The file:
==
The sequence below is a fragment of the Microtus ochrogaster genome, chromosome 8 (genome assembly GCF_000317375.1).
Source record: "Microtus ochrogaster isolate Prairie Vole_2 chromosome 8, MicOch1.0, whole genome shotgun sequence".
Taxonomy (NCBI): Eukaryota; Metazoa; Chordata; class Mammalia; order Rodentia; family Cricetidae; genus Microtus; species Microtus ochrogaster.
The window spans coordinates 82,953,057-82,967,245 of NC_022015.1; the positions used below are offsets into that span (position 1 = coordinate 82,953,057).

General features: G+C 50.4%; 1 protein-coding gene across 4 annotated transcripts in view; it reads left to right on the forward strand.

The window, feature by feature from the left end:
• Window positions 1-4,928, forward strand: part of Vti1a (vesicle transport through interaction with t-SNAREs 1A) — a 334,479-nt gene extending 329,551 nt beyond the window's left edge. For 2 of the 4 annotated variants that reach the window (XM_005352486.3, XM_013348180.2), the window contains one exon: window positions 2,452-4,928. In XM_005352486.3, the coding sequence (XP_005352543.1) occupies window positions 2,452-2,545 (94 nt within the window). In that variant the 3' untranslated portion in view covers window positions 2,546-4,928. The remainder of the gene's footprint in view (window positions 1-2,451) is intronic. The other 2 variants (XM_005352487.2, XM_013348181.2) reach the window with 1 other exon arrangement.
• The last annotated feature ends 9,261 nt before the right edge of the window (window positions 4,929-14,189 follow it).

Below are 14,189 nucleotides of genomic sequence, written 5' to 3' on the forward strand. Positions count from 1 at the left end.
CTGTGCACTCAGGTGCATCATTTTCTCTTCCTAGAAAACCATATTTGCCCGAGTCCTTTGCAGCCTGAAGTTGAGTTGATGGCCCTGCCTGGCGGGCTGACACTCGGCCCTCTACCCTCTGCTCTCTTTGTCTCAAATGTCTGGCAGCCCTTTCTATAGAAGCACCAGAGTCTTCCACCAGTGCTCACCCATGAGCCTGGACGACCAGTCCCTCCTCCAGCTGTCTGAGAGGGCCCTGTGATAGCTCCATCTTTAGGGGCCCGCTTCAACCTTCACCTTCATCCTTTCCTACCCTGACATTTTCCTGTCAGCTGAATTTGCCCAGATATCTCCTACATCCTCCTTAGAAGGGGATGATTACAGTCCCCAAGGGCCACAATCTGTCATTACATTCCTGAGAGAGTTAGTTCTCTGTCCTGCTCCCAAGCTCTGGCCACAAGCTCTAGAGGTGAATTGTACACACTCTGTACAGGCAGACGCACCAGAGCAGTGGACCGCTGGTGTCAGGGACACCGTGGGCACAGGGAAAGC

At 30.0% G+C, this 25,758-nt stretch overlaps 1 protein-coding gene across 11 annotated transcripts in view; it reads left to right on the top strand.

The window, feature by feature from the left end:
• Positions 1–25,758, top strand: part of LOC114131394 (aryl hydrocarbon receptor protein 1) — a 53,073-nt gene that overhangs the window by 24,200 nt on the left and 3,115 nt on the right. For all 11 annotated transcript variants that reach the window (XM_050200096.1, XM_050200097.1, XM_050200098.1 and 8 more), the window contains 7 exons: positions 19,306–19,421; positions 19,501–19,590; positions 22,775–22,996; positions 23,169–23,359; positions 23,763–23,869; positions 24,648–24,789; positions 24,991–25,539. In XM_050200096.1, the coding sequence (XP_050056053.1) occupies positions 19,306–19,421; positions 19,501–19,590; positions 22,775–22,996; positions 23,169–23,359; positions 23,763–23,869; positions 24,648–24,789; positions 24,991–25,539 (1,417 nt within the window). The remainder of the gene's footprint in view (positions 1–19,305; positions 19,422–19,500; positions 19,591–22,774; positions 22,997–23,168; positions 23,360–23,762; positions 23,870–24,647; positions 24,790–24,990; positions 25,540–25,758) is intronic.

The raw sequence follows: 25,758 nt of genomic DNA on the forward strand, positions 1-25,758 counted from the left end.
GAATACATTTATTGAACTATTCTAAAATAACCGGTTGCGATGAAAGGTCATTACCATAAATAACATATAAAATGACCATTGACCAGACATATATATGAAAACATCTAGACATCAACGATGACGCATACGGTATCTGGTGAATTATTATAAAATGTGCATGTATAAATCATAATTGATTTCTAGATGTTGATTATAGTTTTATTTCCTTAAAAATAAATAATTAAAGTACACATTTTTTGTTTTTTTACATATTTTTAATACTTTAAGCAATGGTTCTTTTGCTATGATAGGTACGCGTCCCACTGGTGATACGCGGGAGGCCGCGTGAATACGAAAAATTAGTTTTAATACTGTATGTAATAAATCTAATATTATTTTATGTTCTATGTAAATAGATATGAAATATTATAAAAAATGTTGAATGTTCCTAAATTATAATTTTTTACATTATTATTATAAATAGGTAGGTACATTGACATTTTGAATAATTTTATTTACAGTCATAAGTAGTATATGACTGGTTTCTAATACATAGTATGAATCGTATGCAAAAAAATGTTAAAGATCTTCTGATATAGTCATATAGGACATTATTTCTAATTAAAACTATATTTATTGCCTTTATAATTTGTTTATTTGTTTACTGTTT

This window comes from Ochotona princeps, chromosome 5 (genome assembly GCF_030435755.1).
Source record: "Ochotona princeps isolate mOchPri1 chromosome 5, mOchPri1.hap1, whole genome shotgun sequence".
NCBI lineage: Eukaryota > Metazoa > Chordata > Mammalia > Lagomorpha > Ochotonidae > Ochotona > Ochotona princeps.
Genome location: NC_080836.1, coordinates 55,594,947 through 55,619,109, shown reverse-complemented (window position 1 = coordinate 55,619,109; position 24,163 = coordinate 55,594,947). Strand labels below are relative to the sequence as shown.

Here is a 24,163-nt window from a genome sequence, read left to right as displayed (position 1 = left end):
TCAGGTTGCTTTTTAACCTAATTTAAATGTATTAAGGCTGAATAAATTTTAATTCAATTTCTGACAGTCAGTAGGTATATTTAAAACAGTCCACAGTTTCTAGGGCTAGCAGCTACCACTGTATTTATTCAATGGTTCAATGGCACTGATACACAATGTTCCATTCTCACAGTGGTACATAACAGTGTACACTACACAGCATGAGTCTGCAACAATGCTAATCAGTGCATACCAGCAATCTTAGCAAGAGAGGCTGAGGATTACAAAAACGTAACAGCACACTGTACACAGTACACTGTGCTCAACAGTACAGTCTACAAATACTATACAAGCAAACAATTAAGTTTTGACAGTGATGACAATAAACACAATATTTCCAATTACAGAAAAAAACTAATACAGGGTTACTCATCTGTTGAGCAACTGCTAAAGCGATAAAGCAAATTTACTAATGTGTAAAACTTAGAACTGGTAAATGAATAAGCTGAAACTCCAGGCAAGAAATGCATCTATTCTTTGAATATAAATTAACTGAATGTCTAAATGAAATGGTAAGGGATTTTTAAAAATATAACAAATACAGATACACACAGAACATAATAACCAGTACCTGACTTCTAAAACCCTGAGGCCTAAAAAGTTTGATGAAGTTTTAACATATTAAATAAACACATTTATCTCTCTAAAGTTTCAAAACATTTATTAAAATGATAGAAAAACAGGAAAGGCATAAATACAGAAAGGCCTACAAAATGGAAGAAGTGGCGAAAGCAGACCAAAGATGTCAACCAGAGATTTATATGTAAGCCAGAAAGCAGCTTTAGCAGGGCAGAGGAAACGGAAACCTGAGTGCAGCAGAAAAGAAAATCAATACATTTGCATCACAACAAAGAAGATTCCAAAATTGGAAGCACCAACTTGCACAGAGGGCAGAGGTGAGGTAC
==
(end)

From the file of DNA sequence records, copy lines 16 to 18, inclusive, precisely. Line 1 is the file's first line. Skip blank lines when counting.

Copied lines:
This window comes from Ochotona princeps, chromosome 5 (genome assembly GCF_030435755.1).
Source record: "Ochotona princeps isolate mOchPri1 chromosome 5, mOchPri1.hap1, whole genome shotgun sequence".
NCBI lineage: Eukaryota > Metazoa > Chordata > Mammalia > Lagomorpha > Ochotonidae > Ochotona > Ochotona princeps.